Jonathon Niese's shoulder worrisome for Mets

Jonathon Niese delivers a pitch against the Chicago

Jonathon Niese delivers a pitch against the Chicago Cubs. (June 15, 2013) (Credit: Jim McIsaac)

According to Sandy Alderson's 2014 blueprint, Jonathon Niese figured to be the ideal building block.

Lefthanded.

Twenty-six years old.

Under the Mets' control through 2016, with two additional option years, and roughly $24 million guaranteed.

All Niese had to do this season was continue being Jonathon Niese, and the Mets would feel confident about slotting him between Matt Harvey and Zack Wheeler. But after the dynamic duo lived up to the hype this week, the dream scenario veered off course last night when Niese left in the fourth inning with what the Mets described as "left shoulder discomfort."

Niese is headed back to New York to be examined Friday. Iit's impossible to know the full extent of the injury until an MRI. He believes it was just another bout of tendinitis.

"There was discomfort," Niese said, "but I tried to pitch through it."

Niese missed a start this season because of shoulder tendinitis, which he said bothered him for nearly a month. It didn't help that two of his April starts took place in subfreezing temperatures. No wonder Niese had a 5.65 ERA in May.

He also didn't look right. Heading into last night, Niese was averaging 4.03 walks per nine innings, a bump up from last year's 2.32. Before the game, Terry Collins wondered why that was the case, but assumed the miserable conditions early on "took a toll on his body." The manager also was under the impression Niese's shoulder was OK.

"You can't go out there and try to be a hero if your arm's bothering you," Collins said, "because you end up causing more damage."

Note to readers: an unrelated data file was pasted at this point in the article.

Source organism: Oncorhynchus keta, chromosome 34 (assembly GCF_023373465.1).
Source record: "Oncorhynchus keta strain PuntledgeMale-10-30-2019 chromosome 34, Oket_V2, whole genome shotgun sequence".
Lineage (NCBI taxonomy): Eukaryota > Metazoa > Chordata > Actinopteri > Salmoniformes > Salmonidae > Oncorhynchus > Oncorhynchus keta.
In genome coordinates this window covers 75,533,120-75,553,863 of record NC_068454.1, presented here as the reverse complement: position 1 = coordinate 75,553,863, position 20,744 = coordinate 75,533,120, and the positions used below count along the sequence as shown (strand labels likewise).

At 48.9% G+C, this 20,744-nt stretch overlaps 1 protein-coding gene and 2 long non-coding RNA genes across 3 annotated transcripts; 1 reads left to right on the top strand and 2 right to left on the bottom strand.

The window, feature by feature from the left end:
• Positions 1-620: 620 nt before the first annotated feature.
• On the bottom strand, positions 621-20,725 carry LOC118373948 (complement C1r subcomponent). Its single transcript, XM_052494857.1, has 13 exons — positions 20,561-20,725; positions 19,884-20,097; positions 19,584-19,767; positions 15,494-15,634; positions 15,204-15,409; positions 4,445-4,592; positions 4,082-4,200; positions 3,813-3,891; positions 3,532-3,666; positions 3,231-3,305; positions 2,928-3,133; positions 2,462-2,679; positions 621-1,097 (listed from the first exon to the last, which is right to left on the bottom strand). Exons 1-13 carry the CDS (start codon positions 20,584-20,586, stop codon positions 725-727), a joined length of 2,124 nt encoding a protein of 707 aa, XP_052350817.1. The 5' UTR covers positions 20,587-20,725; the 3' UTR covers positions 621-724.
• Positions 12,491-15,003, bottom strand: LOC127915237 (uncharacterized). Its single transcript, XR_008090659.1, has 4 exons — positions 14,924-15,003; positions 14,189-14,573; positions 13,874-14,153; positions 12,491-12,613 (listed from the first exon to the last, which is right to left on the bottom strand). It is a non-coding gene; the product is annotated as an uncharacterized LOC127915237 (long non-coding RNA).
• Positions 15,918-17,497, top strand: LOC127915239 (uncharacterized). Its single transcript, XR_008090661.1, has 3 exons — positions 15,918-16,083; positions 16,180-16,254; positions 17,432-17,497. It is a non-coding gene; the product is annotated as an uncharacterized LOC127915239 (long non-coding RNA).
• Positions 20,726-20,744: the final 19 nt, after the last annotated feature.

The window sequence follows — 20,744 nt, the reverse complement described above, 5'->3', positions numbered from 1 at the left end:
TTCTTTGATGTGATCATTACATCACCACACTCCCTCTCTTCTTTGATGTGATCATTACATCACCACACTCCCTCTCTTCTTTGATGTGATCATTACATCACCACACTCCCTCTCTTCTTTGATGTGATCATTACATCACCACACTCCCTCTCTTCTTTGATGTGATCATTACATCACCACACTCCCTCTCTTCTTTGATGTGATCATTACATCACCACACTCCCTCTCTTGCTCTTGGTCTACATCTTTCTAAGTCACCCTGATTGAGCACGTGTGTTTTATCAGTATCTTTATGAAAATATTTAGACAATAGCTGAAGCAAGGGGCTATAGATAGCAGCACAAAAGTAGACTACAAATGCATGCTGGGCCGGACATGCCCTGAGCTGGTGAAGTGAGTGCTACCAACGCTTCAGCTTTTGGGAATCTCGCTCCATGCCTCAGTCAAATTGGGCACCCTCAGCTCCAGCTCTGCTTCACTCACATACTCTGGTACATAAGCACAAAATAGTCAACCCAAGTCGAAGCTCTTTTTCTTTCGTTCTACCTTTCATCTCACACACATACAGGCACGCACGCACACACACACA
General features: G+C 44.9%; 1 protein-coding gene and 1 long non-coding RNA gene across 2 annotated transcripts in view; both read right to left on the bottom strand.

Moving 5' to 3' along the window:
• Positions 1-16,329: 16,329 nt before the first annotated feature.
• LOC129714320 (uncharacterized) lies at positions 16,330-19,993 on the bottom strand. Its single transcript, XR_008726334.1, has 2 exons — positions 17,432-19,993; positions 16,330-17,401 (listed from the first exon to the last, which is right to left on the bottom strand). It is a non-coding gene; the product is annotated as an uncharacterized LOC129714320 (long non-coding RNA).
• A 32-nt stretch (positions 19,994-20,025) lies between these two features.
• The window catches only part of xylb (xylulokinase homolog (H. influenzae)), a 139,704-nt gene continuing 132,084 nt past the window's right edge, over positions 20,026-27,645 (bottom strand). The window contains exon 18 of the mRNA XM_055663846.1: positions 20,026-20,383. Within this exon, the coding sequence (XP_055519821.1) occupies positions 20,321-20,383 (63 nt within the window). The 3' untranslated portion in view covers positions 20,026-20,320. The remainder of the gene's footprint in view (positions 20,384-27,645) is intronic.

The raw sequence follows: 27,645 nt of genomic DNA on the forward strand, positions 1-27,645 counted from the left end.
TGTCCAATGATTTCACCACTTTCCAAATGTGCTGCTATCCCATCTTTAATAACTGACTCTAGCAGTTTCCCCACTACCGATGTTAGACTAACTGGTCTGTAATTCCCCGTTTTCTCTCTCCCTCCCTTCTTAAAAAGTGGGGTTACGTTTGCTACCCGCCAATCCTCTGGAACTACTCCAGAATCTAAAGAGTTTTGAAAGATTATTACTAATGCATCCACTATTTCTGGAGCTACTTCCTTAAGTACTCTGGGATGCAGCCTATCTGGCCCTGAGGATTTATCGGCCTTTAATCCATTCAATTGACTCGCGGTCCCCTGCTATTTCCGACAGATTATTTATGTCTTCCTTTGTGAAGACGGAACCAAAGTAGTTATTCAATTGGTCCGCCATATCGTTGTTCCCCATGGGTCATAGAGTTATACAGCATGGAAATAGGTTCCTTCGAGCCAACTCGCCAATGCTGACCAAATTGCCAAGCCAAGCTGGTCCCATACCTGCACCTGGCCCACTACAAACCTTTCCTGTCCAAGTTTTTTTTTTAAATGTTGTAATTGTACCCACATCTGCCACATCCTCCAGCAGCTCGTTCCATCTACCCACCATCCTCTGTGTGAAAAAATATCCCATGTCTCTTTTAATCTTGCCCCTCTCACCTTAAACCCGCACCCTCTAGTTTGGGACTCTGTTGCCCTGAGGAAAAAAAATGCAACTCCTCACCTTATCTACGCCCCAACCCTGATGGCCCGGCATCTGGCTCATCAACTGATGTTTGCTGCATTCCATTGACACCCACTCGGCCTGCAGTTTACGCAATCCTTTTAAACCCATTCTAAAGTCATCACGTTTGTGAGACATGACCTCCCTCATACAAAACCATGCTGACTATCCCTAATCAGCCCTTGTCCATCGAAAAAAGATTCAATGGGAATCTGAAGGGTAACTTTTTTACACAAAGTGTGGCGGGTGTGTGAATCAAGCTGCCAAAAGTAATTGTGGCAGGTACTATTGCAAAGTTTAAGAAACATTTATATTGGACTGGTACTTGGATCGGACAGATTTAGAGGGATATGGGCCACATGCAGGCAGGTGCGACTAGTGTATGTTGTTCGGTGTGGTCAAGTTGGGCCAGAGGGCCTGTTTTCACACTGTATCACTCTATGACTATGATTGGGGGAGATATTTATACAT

There had been signs of a turnaround. His ERA dropped to 1.93 in his five previous starts, and last night Niese struck out five without a walk. He also threw 42 of his 61 pitches for strikes in 31/3 innings.

The Braves got eight hits during that stretch, but seven were singles, and more suspect defense led to a preventable run in the first. Like Harvey and Wheeler, Niese maintained his composure, But his body betrayed him again in the fourth.

After opening with a strikeout, Niese had a 2-and-2 count on Tyler Pastornicky when he tried a changeup. As soon as he released the pitch, Niese winced. When Collins arrived, Niese told him his shoulder hurts. End of conversation.

"When it bothers him on a night it's nice and warm," the manager said, "you're a little concerned."

The Mets have had to worry way too much about Niese. With Harvey taking the Alpha Dog role in the rotation and handing the title of Next Big Thing to Wheeler, it was going to be up to Niese to reassert himself. He once was the cheap, young lefthanded pitcher that any team would want. But too often, Niese was outperformed this season by Dillon Gee and Jeremy Hefner.

That's not what the Mets had in mind when they took the forward-thinking gamble of buying out Niese's arbitration years. For an organization perilously thin in the lefthanded starter department, it seemed like a good investment. The next lefty prospect on the depth chart? It's Ward Melville alum Steven Matz, who is down at low-A Savannah. In case you're wondering, he's 2-3 with a 2.88 ERA in 11 starts.

So after Niese, it's a long wait. Remember, they were counting on him as a given.

"I think he's a huge piece of the puzzle," Collins said.

This season, Niese is like the one the dog eats or gets lost in the couch cushions. Without him, the Mets are going to have trouble finishing the puzzle.

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